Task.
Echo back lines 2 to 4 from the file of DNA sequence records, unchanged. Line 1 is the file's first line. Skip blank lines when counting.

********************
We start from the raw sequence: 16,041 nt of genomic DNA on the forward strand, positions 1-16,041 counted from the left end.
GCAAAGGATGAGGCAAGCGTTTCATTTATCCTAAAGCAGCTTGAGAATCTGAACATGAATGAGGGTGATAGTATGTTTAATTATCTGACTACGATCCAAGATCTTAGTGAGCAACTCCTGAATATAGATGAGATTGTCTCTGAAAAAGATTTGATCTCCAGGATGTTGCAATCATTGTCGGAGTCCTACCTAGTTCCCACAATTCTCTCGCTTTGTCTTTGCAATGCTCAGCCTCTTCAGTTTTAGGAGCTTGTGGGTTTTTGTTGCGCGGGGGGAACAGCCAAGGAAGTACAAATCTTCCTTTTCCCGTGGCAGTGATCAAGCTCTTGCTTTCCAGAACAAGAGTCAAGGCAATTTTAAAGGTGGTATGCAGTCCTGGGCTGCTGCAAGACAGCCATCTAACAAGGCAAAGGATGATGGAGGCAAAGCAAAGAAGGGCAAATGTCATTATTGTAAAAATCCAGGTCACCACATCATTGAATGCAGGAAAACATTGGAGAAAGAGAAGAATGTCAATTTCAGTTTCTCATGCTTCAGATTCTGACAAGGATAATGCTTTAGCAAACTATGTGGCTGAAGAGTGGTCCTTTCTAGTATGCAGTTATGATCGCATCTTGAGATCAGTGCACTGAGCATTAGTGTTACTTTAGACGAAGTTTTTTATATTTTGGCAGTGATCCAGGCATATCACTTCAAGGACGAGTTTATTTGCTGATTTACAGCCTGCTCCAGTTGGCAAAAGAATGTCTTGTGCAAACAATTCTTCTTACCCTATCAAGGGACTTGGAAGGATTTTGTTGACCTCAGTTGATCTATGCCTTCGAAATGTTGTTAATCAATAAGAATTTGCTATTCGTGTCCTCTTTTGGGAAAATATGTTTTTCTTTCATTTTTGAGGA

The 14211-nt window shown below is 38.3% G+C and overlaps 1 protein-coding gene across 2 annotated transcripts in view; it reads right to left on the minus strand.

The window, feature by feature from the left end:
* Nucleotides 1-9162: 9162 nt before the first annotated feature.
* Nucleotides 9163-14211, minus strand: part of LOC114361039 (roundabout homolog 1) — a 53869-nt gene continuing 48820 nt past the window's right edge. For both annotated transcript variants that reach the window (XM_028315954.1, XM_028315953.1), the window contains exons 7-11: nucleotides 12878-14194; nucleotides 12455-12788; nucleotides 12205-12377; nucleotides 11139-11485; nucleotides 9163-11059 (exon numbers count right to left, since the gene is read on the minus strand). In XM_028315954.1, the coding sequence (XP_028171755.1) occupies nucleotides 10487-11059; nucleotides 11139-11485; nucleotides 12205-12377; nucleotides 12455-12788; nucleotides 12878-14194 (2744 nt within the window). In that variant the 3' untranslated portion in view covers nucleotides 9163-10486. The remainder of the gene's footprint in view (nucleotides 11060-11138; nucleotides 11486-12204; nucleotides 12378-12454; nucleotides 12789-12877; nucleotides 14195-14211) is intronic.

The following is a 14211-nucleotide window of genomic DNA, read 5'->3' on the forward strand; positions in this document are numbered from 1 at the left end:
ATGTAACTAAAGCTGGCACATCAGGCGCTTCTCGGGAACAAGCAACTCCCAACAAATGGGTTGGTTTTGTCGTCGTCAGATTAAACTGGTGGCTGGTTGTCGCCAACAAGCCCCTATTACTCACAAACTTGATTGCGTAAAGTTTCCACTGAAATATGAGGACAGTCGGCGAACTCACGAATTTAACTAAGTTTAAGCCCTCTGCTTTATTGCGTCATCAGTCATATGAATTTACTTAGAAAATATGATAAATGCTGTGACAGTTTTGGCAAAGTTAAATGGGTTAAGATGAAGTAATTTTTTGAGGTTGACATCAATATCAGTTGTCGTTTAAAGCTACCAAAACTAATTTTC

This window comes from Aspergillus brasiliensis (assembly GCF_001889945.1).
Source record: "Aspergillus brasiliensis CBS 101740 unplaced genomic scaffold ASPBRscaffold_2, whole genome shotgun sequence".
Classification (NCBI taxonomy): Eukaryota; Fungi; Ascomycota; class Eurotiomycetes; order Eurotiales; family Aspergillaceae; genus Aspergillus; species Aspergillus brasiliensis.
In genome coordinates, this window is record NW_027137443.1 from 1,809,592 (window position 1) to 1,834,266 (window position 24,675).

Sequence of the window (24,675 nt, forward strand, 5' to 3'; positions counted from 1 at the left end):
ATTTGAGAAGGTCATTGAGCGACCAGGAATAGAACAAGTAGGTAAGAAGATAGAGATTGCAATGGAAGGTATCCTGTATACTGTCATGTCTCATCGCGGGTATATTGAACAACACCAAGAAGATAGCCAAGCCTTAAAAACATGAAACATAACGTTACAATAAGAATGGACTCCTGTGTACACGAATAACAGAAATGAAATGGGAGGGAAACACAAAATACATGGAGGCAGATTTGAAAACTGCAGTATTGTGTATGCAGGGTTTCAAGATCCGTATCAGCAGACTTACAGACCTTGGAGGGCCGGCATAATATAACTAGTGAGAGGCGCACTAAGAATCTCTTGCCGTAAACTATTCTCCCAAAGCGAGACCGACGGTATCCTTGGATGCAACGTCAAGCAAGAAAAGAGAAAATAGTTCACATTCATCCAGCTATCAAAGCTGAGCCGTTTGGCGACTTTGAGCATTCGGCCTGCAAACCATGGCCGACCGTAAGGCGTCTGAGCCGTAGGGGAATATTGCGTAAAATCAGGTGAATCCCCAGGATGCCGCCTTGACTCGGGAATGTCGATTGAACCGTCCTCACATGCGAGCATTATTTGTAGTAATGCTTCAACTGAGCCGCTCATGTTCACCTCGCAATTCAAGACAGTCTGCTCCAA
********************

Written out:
GCAAAGGATGAGGCAAGCGTTTCATTTATCCTAAAGCAGCTTGAGAATCTGAACATGAATGAGGGTGATAGTATGTTTAATTATCTGACTACGATCCAAGATCTTAGTGAGCAACTCCTGAATATAGATGAGATTGTCTCTGAAAAAGATTTGATCTCCAGGATGTTGCAATCATTGTCGGAGTCCTACCTAGTTCCCACAATTCTCTCGCTTTGTCTTTGCAATGCTCAGCCTCTTCAGTTTTAGGAGCTTGTGGGTTTTTGTTGCGCGGGGGGAACAGCCAAGGAAGTACAAATCTTCCTTTTCCCGTGGCAGTGATCAAGCTCTTGCTTTCCAGAACAAGAGTCAAGGCAATTTTAAAGGTGGTATGCAGTCCTGGGCTGCTGCAAGACAGCCATCTAACAAGGCAAAGGATGATGGAGGCAAAGCAAAGAAGGGCAAATGTCATTATTGTAAAAATCCAGGTCACCACATCATTGAATGCAGGAAAACATTGGAGAAAGAGAAGAATGTCAATTTCAGTTTCTCATGCTTCAGATTCTGACAAGGATAATGCTTTAGCAAACTATGTGGCTGAAGAGTGGTCCTTTCTAGTATGCAGTTATGATCGCATCTTGAGATCAGTGCACTGAGCATTAGTGTTACTTTAGACGAAGTTTTTTATATTTTGGCAGTGATCCAGGCATATCACTTCAAGGACGAGTTTATTTGCTGATTTACAGCCTGCTCCAGTTGGCAAAAGAATGTCTTGTGCAAACAATTCTTCTTACCCTATCAAGGGACTTGGAAGGATTTTGTTGACCTCAGTTGATCTATGCCTTCGAAATGTTGTTAATCAATAAGAATTTGCTATTCGTGTCCTCTTTTGGGAAAATATGTTTTTCTTTCATTTTTGAGGA

The 14211-nt window shown below is 38.3% G+C and overlaps 1 protein-coding gene across 2 annotated transcripts in view; it reads right to left on the minus strand.

The window, feature by feature from the left end: